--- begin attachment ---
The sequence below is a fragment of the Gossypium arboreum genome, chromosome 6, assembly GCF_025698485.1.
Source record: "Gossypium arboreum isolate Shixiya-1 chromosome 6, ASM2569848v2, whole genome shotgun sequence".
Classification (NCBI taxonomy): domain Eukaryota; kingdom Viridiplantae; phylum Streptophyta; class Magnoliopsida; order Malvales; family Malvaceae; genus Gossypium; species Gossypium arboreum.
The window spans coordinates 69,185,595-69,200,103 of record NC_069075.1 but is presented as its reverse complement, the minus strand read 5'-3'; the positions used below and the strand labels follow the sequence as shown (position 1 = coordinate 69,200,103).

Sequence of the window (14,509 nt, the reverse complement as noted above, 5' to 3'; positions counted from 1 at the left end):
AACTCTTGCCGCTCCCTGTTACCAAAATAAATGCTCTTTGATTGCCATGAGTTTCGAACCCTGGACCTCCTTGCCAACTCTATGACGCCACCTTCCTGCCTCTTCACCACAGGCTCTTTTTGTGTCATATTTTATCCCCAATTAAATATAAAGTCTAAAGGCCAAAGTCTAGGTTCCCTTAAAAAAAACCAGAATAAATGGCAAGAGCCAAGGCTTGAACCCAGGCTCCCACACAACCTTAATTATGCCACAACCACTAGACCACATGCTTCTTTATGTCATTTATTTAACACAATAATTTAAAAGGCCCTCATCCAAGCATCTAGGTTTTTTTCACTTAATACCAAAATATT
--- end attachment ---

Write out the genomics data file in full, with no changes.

The sequence below is a fragment of the Gossypium arboreum genome, chromosome 6, assembly GCF_025698485.1.
Source record: "Gossypium arboreum isolate Shixiya-1 chromosome 6, ASM2569848v2, whole genome shotgun sequence".
Classification (NCBI taxonomy): domain Eukaryota; kingdom Viridiplantae; phylum Streptophyta; class Magnoliopsida; order Malvales; family Malvaceae; genus Gossypium; species Gossypium arboreum.
The window spans coordinates 69,185,595-69,200,103 of record NC_069075.1 but is presented as its reverse complement, the minus strand read 5'-3'; the positions used below and the strand labels follow the sequence as shown (position 1 = coordinate 69,200,103).

Sequence of the window (14,509 nt, the reverse complement as noted above, 5' to 3'; positions counted from 1 at the left end):
AACTCTTGCCGCTCCCTGTTACCAAAATAAATGCTCTTTGATTGCCATGAGTTTCGAACCCTGGACCTCCTTGCCAACTCTATGACGCCACCTTCCTGCCTCTTCACCACAGGCTCTTTTTGTGTCATATTTTATCCCCAATTAAATATAAAGTCTAAAGGCCAAAGTCTAGGTTCCCTTAAAAAAAACCAGAATAAATGGCAAGAGCCAAGGCTTGAACCCAGGCTCCCACACAACCTTAATTATGCCACAACCACTAGACCACATGCTTCTTTATGTCATTTATTTAACACAATAATTTAAAAGGCCCTCATCCAAGCATCTAGGTTTTTTTCACTTAATACCAAAATATT